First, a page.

What college students need to know about SSI

On Behalf of | Jul 6, 2022 | SSI

Your college years can be some of the best years of your life. However, like many students, you may pay for school by working a job. And if you suddenly find that a physical or mental impairment leaves you unable to work or work reduced hours, you may worry about how you’ll continue to finance your education.

If that’s the case, you may wonder if you can qualify for Supplemental Security Income (SSI).

Am I eligible for SSDI as a college student?

College students can qualify for SSI if they’re approved for benefits. However, specific rules often apply to college students. If you wish to qualify for benefits as a college student, your taxable resources must be under $2000 per month if you’re single, or $3000 per month if you’re married. However, items like home vehicles or household furnishings are exempt and typically not considered for SSI eligibility.

If the administration approves your application, you will likely receive a specific amount of SSI from the federal government. The State of Pennsylvania can also provide supplemental SSI payments separate from federal SSI payments.

Can I receive SSI even if I’m still working?

Under normal circumstances, any earnings you make can decrease your SSI benefits. However, specific rules can apply to college students under Student Earned Income Exclusions (SEIE). These rules are typically more generous to those who are in school. To qualify for SEIE, you must:

  • Be under 22 years of age
  • Attend college/university for at least 8 hours per week under a semester or quarter system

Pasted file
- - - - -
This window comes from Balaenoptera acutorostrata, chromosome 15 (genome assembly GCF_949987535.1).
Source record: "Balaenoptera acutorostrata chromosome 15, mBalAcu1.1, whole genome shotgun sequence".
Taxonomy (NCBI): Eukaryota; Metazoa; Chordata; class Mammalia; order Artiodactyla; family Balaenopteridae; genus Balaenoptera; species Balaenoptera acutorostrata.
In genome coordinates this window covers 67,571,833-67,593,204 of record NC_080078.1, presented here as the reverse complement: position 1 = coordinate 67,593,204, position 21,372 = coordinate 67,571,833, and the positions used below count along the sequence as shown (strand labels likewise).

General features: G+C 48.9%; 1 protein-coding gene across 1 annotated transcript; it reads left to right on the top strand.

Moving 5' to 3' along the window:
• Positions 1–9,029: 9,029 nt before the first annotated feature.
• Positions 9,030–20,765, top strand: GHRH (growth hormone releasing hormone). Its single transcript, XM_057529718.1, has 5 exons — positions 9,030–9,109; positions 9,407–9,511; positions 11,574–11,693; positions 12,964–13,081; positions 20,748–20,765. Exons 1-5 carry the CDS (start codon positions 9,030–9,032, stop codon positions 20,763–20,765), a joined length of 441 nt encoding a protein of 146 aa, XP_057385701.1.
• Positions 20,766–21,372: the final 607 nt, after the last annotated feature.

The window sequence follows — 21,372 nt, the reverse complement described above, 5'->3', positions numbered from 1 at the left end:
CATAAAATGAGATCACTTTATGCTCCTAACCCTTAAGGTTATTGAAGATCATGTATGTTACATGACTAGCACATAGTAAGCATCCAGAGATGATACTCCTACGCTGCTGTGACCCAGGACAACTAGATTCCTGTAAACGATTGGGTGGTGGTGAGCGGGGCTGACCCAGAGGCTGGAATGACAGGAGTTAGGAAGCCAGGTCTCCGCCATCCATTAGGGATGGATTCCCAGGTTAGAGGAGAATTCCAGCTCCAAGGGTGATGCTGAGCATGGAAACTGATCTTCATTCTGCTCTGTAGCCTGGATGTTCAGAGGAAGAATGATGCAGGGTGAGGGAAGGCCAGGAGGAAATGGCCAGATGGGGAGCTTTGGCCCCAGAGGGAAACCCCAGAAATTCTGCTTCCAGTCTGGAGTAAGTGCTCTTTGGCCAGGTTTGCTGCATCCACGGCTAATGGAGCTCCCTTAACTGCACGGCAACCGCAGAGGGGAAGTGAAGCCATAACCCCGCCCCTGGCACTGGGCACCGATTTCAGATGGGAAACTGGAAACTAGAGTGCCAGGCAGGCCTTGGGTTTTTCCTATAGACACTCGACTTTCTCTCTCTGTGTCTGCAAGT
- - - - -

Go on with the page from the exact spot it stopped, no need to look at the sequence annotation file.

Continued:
If you qualify for SEIE, the SSA will disregard the first $2040 of your monthly income up to an annual amount of $8230 in 2022. Any income you make beyond that yearly amount in 2022 will likely be subject to standard SSI rules.

What if I receive financial aid?

You can exclude grants, gifts, scholarships and fellowships from your countable income. However, you must use the money from these financial aid vehicles for tuition, fees or other current or future necessary educational expenses. The SSA will typically consider any amount you don’t use to cover educational costs as countable income.

If you receive financial assistance under the Higher Education Act or any student assistance programs from the Bureau of Indian Affairs, the SSA usually excludes these from their income and resources criteria for SSI, no matter how you spend the money. That can also include any interest or dividends you earn on unspent money from either of these programs.

Getting help can let you move forward

Dealing with a severe physical or mental condition as a college student can be difficult. However, if you can get SSI to supplement a portion of your income, you can continue your educational journey with peace of mind.


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